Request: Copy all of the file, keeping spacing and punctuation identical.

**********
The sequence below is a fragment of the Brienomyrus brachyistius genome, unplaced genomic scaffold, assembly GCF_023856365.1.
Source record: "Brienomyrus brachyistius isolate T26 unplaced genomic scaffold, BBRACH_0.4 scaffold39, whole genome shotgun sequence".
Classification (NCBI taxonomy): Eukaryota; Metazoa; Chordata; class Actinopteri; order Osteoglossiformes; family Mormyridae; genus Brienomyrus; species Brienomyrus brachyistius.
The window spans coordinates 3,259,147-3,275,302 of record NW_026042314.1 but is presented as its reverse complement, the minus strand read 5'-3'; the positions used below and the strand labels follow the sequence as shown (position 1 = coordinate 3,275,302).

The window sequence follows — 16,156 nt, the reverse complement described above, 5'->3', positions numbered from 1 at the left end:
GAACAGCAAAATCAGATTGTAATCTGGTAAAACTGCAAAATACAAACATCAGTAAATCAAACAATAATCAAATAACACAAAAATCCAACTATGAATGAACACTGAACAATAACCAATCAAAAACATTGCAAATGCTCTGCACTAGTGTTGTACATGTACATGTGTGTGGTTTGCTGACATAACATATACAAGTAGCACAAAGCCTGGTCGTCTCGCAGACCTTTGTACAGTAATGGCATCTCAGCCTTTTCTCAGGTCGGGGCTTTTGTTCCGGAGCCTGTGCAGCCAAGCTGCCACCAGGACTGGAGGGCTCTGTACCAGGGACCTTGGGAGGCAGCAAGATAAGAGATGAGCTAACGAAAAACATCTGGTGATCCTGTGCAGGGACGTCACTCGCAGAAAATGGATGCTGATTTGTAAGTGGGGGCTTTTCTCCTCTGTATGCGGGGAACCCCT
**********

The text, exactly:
The sequence below is a fragment of the Brienomyrus brachyistius genome, unplaced genomic scaffold, assembly GCF_023856365.1.
Source record: "Brienomyrus brachyistius isolate T26 unplaced genomic scaffold, BBRACH_0.4 scaffold39, whole genome shotgun sequence".
Classification (NCBI taxonomy): Eukaryota; Metazoa; Chordata; class Actinopteri; order Osteoglossiformes; family Mormyridae; genus Brienomyrus; species Brienomyrus brachyistius.
The window spans coordinates 3,259,147-3,275,302 of record NW_026042314.1 but is presented as its reverse complement, the minus strand read 5'-3'; the positions used below and the strand labels follow the sequence as shown (position 1 = coordinate 3,275,302).

The window sequence follows — 16,156 nt, the reverse complement described above, 5'->3', positions numbered from 1 at the left end:
GAACAGCAAAATCAGATTGTAATCTGGTAAAACTGCAAAATACAAACATCAGTAAATCAAACAATAATCAAATAACACAAAAATCCAACTATGAATGAACACTGAACAATAACCAATCAAAAACATTGCAAATGCTCTGCACTAGTGTTGTACATGTACATGTGTGTGGTTTGCTGACATAACATATACAAGTAGCACAAAGCCTGGTCGTCTCGCAGACCTTTGTACAGTAATGGCATCTCAGCCTTTTCTCAGGTCGGGGCTTTTGTTCCGGAGCCTGTGCAGCCAAGCTGCCACCAGGACTGGAGGGCTCTGTACCAGGGACCTTGGGAGGCAGCAAGATAAGAGATGAGCTAACGAAAAACATCTGGTGATCCTGTGCAGGGACGTCACTCGCAGAAAATGGATGCTGATTTGTAAGTGGGGGCTTTTCTCCTCTGTATGCGGGGAACCCCT